A compilation of different types of tools that can assist with analysis and display related to research.
Test data mining, text encoding, text/corpus analysis
* Lexos <http://lexos.wheatoncollege.edu/upload> (free):
* Word Tree<https://www.jasondavies.com/wordtree/> (free):
* MALLET <http://mallet.cs.umass.edu/topics.php> (free): For topic modeling!
* AntConc <http://www.laurenceanthony.net/software/antconc/> (free):
Based on Google Books content enables users to keep track of change in usage or words and terms across time. Also see the Hathi Trust Bookworm tool.
Plugin for Zotero. Makes topic-modeling analysis accessible to humanities researchers without requiring extensive computational resources or technical knowledge.
Hathi Trust Analytics
Check under “Algorithms” and/or “Explore” tabs for different ways of conducting text analysis within 13.7 million HathiTrust volumes.
Juxta is an open-source tool for comparing and collating multiple witnesses to a single textual work. Originally designed to aid scholars and editors examine the history of a text from manuscript to print versions, Juxta offers a number of possibilities for humanities computing and textual scholarship.
* Python (free, but hard to learn): Python is a programming language that provides a ton of different libraries for doing Natural Language Processing, word embedding models, topic modeling, and more. Since it’s a programming language, the learning curve is much steeper. There are a lot of resources for learning Python and how to use it for writing analytics/computational text analysis. I have some computational essays in my dissertation<http://www.criticalfantoolkit.org/about_dissertation/computational_essays>, for instance!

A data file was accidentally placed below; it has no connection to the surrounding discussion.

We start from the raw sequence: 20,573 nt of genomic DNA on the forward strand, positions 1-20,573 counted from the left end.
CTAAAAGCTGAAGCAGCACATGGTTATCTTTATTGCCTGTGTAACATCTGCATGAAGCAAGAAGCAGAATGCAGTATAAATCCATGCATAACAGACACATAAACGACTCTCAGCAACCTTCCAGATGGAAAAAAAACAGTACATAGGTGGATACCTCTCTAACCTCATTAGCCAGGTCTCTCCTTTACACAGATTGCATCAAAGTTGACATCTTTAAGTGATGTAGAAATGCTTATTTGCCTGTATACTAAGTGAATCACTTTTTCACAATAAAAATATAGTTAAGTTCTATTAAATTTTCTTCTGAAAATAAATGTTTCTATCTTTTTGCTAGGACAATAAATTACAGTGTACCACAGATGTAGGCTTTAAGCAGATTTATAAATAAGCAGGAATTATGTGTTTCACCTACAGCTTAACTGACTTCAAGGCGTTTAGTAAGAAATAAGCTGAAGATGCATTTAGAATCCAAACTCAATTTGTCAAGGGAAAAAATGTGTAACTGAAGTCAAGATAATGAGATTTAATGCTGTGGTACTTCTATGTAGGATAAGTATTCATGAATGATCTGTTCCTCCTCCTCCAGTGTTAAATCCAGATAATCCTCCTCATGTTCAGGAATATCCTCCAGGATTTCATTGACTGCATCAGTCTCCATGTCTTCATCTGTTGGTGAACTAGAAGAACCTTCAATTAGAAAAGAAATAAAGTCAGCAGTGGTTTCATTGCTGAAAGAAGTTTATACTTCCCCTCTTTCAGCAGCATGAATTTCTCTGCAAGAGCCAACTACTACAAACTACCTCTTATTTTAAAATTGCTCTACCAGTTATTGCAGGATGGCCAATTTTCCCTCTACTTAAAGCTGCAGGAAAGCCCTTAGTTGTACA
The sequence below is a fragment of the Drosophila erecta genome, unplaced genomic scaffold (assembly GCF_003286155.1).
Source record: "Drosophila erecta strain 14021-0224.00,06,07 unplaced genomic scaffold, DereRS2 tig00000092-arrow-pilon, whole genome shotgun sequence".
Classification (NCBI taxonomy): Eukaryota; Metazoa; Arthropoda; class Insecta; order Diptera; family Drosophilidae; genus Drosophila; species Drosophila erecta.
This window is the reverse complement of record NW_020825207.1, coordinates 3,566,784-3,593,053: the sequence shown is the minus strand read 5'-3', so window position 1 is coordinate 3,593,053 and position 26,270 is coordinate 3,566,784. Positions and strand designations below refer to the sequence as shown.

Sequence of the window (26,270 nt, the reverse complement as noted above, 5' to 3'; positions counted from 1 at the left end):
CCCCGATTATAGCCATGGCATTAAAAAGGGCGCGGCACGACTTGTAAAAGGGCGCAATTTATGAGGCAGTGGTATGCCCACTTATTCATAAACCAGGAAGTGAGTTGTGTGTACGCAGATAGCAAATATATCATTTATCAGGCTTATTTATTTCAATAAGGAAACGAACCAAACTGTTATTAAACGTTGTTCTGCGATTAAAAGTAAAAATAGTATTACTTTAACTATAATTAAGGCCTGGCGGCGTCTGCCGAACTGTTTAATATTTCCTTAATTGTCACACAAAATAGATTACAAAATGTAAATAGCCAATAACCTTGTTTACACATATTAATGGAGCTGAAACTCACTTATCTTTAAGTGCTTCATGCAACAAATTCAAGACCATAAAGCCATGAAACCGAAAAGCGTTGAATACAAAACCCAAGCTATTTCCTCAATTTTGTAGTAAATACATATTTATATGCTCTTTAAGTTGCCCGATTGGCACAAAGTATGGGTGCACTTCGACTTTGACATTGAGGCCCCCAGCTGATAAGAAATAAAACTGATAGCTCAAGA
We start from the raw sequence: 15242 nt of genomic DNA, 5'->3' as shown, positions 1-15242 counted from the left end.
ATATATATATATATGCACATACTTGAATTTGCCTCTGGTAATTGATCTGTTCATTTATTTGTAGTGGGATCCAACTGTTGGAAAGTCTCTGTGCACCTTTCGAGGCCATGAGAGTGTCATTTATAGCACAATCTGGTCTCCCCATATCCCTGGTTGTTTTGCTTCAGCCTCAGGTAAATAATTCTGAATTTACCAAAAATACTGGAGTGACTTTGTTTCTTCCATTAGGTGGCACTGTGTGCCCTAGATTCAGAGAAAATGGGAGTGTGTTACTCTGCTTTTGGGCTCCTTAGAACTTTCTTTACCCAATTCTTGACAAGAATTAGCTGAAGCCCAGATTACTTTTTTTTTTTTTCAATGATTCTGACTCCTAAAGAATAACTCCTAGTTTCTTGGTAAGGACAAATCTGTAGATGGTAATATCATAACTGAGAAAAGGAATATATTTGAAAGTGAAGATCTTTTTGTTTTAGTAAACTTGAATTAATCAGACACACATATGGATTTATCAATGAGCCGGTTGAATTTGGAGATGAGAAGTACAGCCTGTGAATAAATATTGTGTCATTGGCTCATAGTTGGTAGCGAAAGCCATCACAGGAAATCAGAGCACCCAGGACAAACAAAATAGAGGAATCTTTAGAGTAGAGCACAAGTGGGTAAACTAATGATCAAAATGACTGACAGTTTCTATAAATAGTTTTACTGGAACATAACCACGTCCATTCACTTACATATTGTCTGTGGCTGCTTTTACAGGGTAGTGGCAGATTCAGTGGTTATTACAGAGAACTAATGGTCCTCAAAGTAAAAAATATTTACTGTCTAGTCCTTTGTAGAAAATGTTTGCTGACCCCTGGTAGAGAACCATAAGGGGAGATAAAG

Storytelling types of tools
A suite of collaborative web-based annotation tools.
Hypothesis is a Google Chrome extension that allows you to annotate any page on the web.
Kami allows users to comment on texts with a variety of different annotation types.
Annotate course material online, either for yourself or to discuss it with others.
Instructors can upload readings, create assignments, and assign grades for students.
Recogito allows users to annotate documents with comments and tags and to create linear, visual relationships.
R-project (powerful; steep learning curve; some coding skills needed)
NVivo (not free): NVivo is a software for both qualitative coding and for text analysis. It has some great functions for basic word counts, nGrams, and other things. I know Northeastern has a subscription, so check if your institution has one, too?
Dedoose (online; pay by month)